Richard Pender was involved in every stage of this self-build project to create a sustainable and accessible house for his parents in rural Northumberland, which involved fabricating the wooden frame on site in a disused barn.
Pender's parents previously resided in a traditional farmhouse and wanted to continue living on the same site, but needed a modern home that could adapt to their changing needs as they grow older.
Pender, who is not qualified as an architect but describes himself as a property developer, worked in collaboration with Dan Kerr of MawsonKerr Architects on the design of the building, which occupies an area within a former farmyard to the rear of the existing house.
The proposal was driven by the functional requirements of Pender's parents, and by a desire to create a building that employs Passivhaus techniques to minimise its environmental impact.
"The underlining principle in the brief was that the new dwelling should be a highly sustainable, energy efficient construction, that should facilitate ease of living for the elderly," Pender told Dezeen.
"Secondary to that was the desire for a clean, contemporary architecture that stood distinct from, but respectful to, the much loved traditional farmhouse and neighbouring buildings."
The project involved redeveloping the yard and outbuildings, including a single-storey stone and slate barn, which was converted into an annex containing the master bedroom and a home office or snug.
Pender and Kerr's design was met with resistance from the local planning authority, which only granted permission to build in this area of designated open countryside due to the "exceptionally high quality of design".
"It has been a very involved, rollercoaster of a project but particularly rewarding. This collaboration has seen our design delivered to a very high quality and is a model we are looking to use in the future," Kerr told Dezeen.
The pair settled on a simple gabled form that recalls the region's agricultural buildings and is executed using local materials in a contemporary way.
"The basic barn type shape is familiar in the Northumbrian countryside," explained Pender, "with the vernacular stone and timber materials detailed in such a way as to take nothing away from that basic, simple form."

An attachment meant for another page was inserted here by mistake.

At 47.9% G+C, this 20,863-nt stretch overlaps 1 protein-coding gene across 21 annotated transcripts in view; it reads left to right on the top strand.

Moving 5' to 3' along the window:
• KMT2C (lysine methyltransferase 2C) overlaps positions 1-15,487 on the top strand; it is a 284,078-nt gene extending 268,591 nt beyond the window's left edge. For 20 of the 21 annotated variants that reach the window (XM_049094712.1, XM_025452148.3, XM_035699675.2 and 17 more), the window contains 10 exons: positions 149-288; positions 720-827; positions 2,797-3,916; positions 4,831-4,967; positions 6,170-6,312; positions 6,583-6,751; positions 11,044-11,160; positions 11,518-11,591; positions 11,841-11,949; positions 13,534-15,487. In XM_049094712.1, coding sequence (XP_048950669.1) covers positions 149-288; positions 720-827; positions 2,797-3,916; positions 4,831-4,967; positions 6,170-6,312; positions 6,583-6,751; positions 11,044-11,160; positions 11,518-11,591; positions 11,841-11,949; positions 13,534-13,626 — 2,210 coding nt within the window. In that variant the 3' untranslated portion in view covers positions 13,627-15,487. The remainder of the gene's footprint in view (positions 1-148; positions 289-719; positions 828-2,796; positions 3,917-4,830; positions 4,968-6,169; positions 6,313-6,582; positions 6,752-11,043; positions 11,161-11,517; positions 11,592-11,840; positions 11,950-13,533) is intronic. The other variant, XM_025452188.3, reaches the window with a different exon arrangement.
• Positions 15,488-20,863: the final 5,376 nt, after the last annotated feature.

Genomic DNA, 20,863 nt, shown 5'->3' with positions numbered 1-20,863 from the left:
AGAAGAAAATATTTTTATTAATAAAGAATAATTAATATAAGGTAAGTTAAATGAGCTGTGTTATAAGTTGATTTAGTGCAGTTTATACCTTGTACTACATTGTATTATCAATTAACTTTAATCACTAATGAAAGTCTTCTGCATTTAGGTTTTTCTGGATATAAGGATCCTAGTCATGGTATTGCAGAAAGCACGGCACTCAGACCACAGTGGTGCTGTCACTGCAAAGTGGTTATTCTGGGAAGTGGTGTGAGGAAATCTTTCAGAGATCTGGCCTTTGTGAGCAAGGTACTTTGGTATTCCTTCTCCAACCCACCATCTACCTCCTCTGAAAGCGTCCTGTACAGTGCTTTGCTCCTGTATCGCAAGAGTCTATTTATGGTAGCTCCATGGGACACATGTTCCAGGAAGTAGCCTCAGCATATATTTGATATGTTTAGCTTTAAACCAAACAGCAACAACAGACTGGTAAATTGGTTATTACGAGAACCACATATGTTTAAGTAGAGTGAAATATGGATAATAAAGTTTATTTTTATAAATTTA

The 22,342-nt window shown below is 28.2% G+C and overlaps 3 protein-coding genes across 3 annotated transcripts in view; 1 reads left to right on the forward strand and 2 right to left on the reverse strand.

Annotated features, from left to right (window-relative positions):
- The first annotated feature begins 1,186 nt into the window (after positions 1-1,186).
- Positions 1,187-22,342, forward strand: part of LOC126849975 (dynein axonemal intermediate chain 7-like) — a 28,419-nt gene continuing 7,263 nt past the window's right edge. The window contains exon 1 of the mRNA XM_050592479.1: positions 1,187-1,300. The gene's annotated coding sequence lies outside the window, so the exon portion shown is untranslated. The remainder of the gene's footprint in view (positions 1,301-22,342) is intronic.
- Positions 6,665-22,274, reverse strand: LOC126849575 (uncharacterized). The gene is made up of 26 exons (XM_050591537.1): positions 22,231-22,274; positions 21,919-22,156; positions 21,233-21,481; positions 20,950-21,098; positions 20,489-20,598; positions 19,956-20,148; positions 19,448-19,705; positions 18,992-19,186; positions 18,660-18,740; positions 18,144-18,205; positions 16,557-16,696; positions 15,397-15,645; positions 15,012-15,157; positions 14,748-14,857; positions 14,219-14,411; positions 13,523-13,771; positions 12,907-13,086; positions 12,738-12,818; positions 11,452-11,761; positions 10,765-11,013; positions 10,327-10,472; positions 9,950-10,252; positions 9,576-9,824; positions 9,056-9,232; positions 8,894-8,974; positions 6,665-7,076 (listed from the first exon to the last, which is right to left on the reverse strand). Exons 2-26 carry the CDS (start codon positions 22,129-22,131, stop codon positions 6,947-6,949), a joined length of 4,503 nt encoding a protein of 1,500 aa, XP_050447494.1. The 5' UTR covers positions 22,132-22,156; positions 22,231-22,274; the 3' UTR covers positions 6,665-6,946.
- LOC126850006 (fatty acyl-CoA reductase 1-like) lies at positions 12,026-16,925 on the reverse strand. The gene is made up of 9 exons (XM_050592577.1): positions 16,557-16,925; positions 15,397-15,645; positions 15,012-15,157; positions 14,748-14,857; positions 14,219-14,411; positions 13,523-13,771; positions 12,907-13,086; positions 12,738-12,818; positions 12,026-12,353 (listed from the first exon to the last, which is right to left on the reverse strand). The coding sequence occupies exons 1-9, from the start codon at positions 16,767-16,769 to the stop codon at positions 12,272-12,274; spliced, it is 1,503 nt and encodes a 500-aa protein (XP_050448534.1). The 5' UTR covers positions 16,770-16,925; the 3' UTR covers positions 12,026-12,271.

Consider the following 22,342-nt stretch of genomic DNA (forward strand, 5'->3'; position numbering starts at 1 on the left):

The original intention was for the house to be delivered by a professional contractor, but Pender decided to take on this role in order to complete the project on budget.
Three years of research was required to identify suitable products, materials and construction methods that enabled the project team to ensure the level of detailing and energy efficiency are of the highest standard.
"Whilst an exhausting process, self-build definitely allowed us to deliver a superior building and finish with the support of one or two key local tradespeople," claimed Pender.
A disused concrete-framed hay barn in the farmyard was converted into a workshop where Pender built the timber frame for the new building, using a bespoke jig and methods he had only ever applied previously on a much smaller scale.
Pender also had to learn how to use standard materials and construction techniques to make the building airtight and avoid thermal bridging.
This careful consideration of detailing combined with the use of effective insulation, a biomass pellet stove, photovoltaic cells and local materials, means the house achieves most of the criteria required for Passivhaus status. It was restricted from actually attaining certification by the north facing aspect of the site.
For sustainability and aesthetic reasons, the building is predominantly clad in locally sourced larch boards. One of the gable ends incorporates stone that complements the existing walled garden and is mirrored in the end wall of the nearby garage.
Internally, the house is configured with the bedrooms on the ground floor and the living areas positioned above to ensure they are provided with the best views of the surrounding countryside.
Plenty of windows and skylights allow natural light to flood into the bright and neutrally decorated interior, which incorporates accessible features such as a lift, level thresholds, wet rooms and an electronic intercom system.
The building is named Shawm after an old Northumbrian word meaning "to warm oneself", which Pender and Kerr felt encapsulated the physical and philosophical qualities inherent in the project.
Photography is by Rob Rhodes unless otherwise stated.